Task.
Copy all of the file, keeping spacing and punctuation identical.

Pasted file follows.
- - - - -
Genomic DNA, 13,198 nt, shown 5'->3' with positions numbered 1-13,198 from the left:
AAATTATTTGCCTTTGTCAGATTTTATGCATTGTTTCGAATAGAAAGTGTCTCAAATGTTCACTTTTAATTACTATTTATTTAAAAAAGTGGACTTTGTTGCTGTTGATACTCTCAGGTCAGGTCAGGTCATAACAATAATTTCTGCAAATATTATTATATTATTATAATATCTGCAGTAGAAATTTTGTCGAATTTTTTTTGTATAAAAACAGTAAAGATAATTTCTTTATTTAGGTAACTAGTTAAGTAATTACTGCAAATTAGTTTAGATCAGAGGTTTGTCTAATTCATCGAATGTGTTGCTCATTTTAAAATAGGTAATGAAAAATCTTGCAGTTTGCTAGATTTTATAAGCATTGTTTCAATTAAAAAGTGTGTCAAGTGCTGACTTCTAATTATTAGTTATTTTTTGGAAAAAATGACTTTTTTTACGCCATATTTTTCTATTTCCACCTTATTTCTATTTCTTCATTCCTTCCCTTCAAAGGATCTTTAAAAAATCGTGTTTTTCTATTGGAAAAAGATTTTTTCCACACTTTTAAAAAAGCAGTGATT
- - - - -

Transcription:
Genomic DNA, 13,198 nt, shown 5'->3' with positions numbered 1-13,198 from the left:
AAATTATTTGCCTTTGTCAGATTTTATGCATTGTTTCGAATAGAAAGTGTCTCAAATGTTCACTTTTAATTACTATTTATTTAAAAAAGTGGACTTTGTTGCTGTTGATACTCTCAGGTCAGGTCAGGTCATAACAATAATTTCTGCAAATATTATTATATTATTATAATATCTGCAGTAGAAATTTTGTCGAATTTTTTTTGTATAAAAACAGTAAAGATAATTTCTTTATTTAGGTAACTAGTTAAGTAATTACTGCAAATTAGTTTAGATCAGAGGTTTGTCTAATTCATCGAATGTGTTGCTCATTTTAAAATAGGTAATGAAAAATCTTGCAGTTTGCTAGATTTTATAAGCATTGTTTCAATTAAAAAGTGTGTCAAGTGCTGACTTCTAATTATTAGTTATTTTTTGGAAAAAATGACTTTTTTTACGCCATATTTTTCTATTTCCACCTTATTTCTATTTCTTCATTCCTTCCCTTCAAAGGATCTTTAAAAAATCGTGTTTTTCTATTGGAAAAAGATTTTTTCCACACTTTTAAAAAAGCAGTGATT